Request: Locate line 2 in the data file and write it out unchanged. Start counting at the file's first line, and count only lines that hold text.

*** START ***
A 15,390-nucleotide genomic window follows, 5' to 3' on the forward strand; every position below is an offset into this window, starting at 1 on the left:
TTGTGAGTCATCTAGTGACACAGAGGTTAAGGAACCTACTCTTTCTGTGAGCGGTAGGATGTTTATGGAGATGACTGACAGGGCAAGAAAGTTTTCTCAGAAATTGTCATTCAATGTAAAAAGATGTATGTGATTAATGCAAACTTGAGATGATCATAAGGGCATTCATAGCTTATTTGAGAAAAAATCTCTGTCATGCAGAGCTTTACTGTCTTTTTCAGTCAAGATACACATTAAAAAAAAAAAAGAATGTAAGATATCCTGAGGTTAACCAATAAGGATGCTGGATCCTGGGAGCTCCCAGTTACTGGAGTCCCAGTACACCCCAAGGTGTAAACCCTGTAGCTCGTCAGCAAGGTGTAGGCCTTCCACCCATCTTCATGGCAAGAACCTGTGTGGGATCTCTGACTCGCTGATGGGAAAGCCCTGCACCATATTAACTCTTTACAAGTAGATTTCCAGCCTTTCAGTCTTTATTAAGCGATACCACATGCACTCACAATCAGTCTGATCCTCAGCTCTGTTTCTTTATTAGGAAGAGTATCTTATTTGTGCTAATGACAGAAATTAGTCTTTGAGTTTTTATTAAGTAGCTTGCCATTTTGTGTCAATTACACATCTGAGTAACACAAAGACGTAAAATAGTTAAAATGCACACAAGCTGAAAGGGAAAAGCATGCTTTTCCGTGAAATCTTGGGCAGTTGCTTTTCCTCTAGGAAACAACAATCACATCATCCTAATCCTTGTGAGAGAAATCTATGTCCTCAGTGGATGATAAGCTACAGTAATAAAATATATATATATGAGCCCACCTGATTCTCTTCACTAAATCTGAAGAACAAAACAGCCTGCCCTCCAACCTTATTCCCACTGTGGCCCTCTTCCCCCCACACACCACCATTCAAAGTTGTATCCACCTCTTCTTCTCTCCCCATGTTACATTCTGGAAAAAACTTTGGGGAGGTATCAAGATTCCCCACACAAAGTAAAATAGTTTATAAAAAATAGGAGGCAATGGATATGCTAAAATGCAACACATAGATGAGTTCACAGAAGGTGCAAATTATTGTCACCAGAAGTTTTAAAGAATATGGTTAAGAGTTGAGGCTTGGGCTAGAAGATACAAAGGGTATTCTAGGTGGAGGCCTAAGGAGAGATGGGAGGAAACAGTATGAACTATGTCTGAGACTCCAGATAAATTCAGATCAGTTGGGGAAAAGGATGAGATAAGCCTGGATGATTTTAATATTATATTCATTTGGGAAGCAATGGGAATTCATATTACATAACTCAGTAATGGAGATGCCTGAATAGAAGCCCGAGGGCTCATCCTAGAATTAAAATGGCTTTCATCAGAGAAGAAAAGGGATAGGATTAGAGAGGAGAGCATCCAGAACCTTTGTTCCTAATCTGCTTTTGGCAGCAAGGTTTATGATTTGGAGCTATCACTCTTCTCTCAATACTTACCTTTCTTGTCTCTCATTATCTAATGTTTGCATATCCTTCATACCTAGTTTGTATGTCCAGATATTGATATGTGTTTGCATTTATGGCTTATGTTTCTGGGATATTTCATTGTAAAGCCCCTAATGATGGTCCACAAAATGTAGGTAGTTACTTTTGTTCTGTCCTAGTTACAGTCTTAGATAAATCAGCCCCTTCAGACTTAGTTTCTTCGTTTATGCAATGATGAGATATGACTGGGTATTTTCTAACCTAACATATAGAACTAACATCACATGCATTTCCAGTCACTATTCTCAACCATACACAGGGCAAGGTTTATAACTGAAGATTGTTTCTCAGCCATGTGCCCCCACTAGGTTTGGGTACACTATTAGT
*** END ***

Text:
TTGTGAGTCATCTAGTGACACAGAGGTTAAGGAACCTACTCTTTCTGTGAGCGGTAGGATGTTTATGGAGATGACTGACAGGGCAAGAAAGTTTTCTCAGAAATTGTCATTCAATGTAAAAAGATGTATGTGATTAATGCAAACTTGAGATGATCATAAGGGCATTCATAGCTTATTTGAGAAAAAATCTCTGTCATGCAGAGCTTTACTGTCTTTTTCAGTCAAGATACACATTAAAAAAAAAAAAGAATGTAAGATATCCTGAGGTTAACCAATAAGGATGCTGGATCCTGGGAGCTCCCAGTTACTGGAGTCCCAGTACACCCCAAGGTGTAAACCCTGTAGCTCGTCAGCAAGGTGTAGGCCTTCCACCCATCTTCATGGCAAGAACCTGTGTGGGATCTCTGACTCGCTGATGGGAAAGCCCTGCACCATATTAACTCTTTACAAGTAGATTTCCAGCCTTTCAGTCTTTATTAAGCGATACCACATGCACTCACAATCAGTCTGATCCTCAGCTCTGTTTCTTTATTAGGAAGAGTATCTTATTTGTGCTAATGACAGAAATTAGTCTTTGAGTTTTTATTAAGTAGCTTGCCATTTTGTGTCAATTACACATCTGAGTAACACAAAGACGTAAAATAGTTAAAATGCACACAAGCTGAAAGGGAAAAGCATGCTTTTCCGTGAAATCTTGGGCAGTTGCTTTTCCTCTAGGAAACAACAATCACATCATCCTAATCCTTGTGAGAGAAATCTATGTCCTCAGTGGATGATAAGCTACAGTAATAAAATATATATATATGAGCCCACCTGATTCTCTTCACTAAATCTGAAGAACAAAACAGCCTGCCCTCCAACCTTATTCCCACTGTGGCCCTCTTCCCCCCACACACCACCATTCAAAGTTGTATCCACCTCTTCTTCTCTCCCCATGTTACATTCTGGAAAAAACTTTGGGGAGGTATCAAGATTCCCCACACAAAGTAAAATAGTTTATAAAAAATAGGAGGCAATGGATATGCTAAAATGCAACACATAGATGAGTTCACAGAAGGTGCAAATTATTGTCACCAGAAGTTTTAAAGAATATGGTTAAGAGTTGAGGCTTGGGCTAGAAGATACAAAGGGTATTCTAGGTGGAGGCCTAAGGAGAGATGGGAGGAAACAGTATGAACTATGTCTGAGACTCCAGATAAATTCAGATCAGTTGGGGAAAAGGATGAGATAAGCCTGGATGATTTTAATATTATATTCATTTGGGAAGCAATGGGAATTCATATTACATAACTCAGTAATGGAGATGCCTGAATAGAAGCCCGAGGGCTCATCCTAGAATTAAAATGGCTTTCATCAGAGAAGAAAAGGGATAGGATTAGAGAGGAGAGCATCCAGAACCTTTGTTCCTAATCTGCTTTTGGCAGCAAGGTTTATGATTTGGAGCTATCACTCTTCTCTCAATACTTACCTTTCTTGTCTCTCATTATCTAATGTTTGCATATCCTTCATACCTAGTTTGTATGTCCAGATATTGATATGTGTTTGCATTTATGGCTTATGTTTCTGGGATATTTCATTGTAAAGCCCCTAATGATGGTCCACAAAATGTAGGTAGTTACTTTTGTTCTGTCCTAGTTACAGTCTTAGATAAATCAGCCCCTTCAGACTTAGTTTCTTCGTTTATGCAATGATGAGATATGACTGGGTATTTTCTAACCTAACATATAGAACTAACATCACATGCATTTCCAGTCACTATTCTCAACCATACACAGGGCAAGGTTTATAACTGAAGATTGTTTCTCAGCCATGTGCCCCCACTAGGTTTGGGTACACTATTAGT